This well-known book offers a look into an autistic boy’s life by an author who has spent time working with autistic people. It has a unique format (filled with drawings, graphs, etc.), a lot of swearing, and kind of a crazy plot (that seems to be a theme with today’s roundup of books!). I did enjoy the format, and the story kept me engaged, but I disliked pretty much all of the characters. I would also be glad to see more novels involving autism written by people who are autistic, rather than people like Haddon who have only spent time with autistic people.

Rating: Good but Forgettable

The Secret of Platform 13

A forgotten door on an abandoned railway platform is the entrance to a magical kingdom–an island where humans live happily with feys, mermaids, ogres, and other wonderful creatures. Carefully hidden from the world, the Island is only accessible when the door opens for nine days every nine years. A lot can go wrong in nine days. When the beastly Mrs. Trottle kidnaps the prince of the Island, it’s up to a strange band of rescuers to save him. But can an ogre, a hag, a wizard, and a fey really troop around London unnoticed?

The Secret of Platform 13 is a really cute, fun story about a group of misfits from a magical island trying to retrieve their prince from our world. Full of hilarious misunderstandings, mistaken identity, and magic, this is a great read for anyone who likes lighthearted fantasy.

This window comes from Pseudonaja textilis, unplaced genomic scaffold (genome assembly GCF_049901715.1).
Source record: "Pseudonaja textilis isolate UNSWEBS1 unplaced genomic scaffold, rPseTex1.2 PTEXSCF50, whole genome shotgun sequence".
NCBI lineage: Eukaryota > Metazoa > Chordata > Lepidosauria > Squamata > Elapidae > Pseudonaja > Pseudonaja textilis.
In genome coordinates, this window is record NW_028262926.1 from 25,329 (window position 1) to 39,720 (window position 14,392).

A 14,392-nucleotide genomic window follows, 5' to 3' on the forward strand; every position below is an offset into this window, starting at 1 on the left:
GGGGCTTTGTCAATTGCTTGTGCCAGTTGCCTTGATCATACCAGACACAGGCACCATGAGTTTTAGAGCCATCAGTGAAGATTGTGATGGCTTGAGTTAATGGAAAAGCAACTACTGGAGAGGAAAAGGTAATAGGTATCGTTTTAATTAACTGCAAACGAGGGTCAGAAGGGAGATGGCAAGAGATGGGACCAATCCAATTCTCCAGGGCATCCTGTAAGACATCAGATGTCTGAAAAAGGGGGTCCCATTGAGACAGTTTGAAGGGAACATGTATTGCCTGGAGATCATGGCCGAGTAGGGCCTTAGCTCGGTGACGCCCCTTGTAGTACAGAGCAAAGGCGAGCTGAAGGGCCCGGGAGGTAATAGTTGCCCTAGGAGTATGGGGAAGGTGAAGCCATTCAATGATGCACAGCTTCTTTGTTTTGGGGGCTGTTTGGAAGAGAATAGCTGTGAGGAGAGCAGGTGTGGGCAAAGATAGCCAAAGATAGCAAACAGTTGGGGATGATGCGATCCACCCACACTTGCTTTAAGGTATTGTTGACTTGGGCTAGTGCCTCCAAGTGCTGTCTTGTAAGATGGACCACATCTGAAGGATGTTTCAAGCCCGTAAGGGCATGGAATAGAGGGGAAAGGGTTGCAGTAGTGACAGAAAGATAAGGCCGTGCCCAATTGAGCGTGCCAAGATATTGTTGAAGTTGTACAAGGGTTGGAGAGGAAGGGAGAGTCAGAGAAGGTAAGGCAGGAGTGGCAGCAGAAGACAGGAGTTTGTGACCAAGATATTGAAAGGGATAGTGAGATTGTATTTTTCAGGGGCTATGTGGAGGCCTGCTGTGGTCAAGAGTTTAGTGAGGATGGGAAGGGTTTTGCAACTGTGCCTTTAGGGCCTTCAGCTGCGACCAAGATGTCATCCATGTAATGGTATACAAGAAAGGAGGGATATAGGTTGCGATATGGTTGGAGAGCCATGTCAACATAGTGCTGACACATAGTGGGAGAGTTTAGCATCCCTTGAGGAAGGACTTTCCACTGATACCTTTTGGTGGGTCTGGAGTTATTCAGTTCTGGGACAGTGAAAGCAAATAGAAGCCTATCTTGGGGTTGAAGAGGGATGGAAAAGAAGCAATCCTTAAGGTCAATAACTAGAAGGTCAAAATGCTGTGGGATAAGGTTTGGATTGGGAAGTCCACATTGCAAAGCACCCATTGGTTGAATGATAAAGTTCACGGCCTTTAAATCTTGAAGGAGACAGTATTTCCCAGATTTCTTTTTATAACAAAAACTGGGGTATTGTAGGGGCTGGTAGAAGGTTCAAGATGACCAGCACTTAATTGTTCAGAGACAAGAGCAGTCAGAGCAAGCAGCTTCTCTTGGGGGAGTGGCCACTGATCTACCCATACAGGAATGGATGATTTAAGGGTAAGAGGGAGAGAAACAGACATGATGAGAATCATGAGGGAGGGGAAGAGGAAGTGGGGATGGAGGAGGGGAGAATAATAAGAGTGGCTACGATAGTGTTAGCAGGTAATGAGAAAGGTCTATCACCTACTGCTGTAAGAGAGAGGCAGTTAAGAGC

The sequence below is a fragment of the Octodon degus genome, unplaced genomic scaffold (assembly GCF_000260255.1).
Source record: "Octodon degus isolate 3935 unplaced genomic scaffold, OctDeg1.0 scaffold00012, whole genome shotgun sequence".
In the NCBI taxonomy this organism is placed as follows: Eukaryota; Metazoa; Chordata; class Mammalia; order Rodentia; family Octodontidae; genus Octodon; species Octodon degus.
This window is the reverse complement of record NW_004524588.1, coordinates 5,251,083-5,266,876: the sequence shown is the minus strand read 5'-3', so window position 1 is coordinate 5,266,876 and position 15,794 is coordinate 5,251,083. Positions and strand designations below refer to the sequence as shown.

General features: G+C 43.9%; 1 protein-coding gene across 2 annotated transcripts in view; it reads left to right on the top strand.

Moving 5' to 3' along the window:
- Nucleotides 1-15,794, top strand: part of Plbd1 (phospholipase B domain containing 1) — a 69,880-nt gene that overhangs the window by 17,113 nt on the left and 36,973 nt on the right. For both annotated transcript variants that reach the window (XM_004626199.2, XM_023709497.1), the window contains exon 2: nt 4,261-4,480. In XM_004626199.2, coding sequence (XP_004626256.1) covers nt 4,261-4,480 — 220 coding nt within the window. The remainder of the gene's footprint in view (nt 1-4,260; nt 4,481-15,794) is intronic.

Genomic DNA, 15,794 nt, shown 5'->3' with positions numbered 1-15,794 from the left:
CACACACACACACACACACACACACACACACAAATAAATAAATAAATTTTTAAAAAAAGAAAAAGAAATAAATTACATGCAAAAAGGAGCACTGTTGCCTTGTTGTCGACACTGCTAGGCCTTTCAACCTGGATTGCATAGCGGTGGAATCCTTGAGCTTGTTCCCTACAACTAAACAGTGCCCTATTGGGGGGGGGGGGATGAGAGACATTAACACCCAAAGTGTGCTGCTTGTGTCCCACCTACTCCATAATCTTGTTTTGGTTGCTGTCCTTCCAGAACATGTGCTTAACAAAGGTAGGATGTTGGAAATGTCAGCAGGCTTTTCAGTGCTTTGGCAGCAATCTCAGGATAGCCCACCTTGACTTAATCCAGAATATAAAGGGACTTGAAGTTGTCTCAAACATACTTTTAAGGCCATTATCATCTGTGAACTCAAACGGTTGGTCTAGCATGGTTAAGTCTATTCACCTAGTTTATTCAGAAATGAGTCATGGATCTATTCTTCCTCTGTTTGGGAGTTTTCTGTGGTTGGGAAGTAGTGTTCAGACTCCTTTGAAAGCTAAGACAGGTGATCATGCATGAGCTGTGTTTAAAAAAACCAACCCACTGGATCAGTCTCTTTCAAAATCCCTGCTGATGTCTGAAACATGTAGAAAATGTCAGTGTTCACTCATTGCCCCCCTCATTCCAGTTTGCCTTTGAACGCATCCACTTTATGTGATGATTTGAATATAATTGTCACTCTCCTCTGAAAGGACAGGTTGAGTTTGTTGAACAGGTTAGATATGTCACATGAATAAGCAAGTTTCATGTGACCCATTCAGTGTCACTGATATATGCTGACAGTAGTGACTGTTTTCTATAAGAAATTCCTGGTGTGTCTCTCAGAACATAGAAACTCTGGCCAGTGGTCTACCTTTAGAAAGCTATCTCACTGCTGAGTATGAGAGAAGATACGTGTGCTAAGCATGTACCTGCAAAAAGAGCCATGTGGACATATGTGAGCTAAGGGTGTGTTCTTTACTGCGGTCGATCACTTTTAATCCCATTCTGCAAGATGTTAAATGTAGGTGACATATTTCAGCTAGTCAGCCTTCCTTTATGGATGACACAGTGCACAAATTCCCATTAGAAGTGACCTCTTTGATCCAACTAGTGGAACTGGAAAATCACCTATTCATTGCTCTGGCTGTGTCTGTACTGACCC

Rating: Pretty Darn Good

Book Series I’ve Finally Finished Reading!

All of the latest book series I've finally finished reading (some of these are all-time favorites!). | Book reviews by

There are so many book series that I’ve enjoyed and yet took forever to finish reading, and I’ve finally decided to make finishing some of those series a priority. Okay, some of these series are ongoing, but I’ve read all the books that have been published, so I think that’s close enough!

(Please note that, because I’m providing a quick summary of many or all the books in a series, there will be spoilers!)

Flavia de Luce

I’ve read a couple of these books previously (reviews here and here), and I was glad to pick them up again. Flavia is as precocious and irritating as ever, which depending on your point of view is either the whole charm of the series or the reason you hate it.

The latest books in this series are Speaking from Among the Bones, As Chimney Sweepers Come to Dust, and Thrice the Brinded Cat Hath Mew’d. I found Speaking from Among the Bones a particularly great continuation of the series, as Flavia actually starts connecting with her sisters, Feely and Daffy, as their lives start changing and Buckshaw is sold.

Unfortunately, I thought the quality of the series started to decline with As Chimney Sweepers Come to Dust. Flavia is still a wonderful character, but (*spoiler alert*) the fact that she is sent to a girls’ boarding school that is secretly training her to be a secret agent feels like an unrealistic twist to a *mostly* realistic mystery series.